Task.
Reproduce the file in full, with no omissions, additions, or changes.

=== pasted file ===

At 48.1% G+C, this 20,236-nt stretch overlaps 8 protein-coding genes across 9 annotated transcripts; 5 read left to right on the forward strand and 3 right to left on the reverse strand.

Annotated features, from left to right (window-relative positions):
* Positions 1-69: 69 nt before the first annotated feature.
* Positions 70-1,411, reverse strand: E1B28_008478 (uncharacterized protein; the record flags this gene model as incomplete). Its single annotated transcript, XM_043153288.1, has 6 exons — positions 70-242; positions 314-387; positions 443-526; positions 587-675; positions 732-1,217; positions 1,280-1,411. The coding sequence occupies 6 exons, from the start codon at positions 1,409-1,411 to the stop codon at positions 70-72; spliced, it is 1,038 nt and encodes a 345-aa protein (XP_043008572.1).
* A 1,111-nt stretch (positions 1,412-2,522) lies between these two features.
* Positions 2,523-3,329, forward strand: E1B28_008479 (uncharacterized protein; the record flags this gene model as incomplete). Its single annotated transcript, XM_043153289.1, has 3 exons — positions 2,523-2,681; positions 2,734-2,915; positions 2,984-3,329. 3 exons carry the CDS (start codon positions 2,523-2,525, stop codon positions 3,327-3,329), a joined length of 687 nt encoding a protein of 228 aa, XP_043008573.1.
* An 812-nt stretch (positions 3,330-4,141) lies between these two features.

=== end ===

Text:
At 48.1% G+C, this 20,236-nt stretch overlaps 8 protein-coding genes across 9 annotated transcripts; 5 read left to right on the forward strand and 3 right to left on the reverse strand.

Annotated features, from left to right (window-relative positions):
* Positions 1-69: 69 nt before the first annotated feature.
* Positions 70-1,411, reverse strand: E1B28_008478 (uncharacterized protein; the record flags this gene model as incomplete). Its single annotated transcript, XM_043153288.1, has 6 exons — positions 70-242; positions 314-387; positions 443-526; positions 587-675; positions 732-1,217; positions 1,280-1,411. The coding sequence occupies 6 exons, from the start codon at positions 1,409-1,411 to the stop codon at positions 70-72; spliced, it is 1,038 nt and encodes a 345-aa protein (XP_043008572.1).
* A 1,111-nt stretch (positions 1,412-2,522) lies between these two features.
* Positions 2,523-3,329, forward strand: E1B28_008479 (uncharacterized protein; the record flags this gene model as incomplete). Its single annotated transcript, XM_043153289.1, has 3 exons — positions 2,523-2,681; positions 2,734-2,915; positions 2,984-3,329. 3 exons carry the CDS (start codon positions 2,523-2,525, stop codon positions 3,327-3,329), a joined length of 687 nt encoding a protein of 228 aa, XP_043008573.1.
* An 812-nt stretch (positions 3,330-4,141) lies between these two features.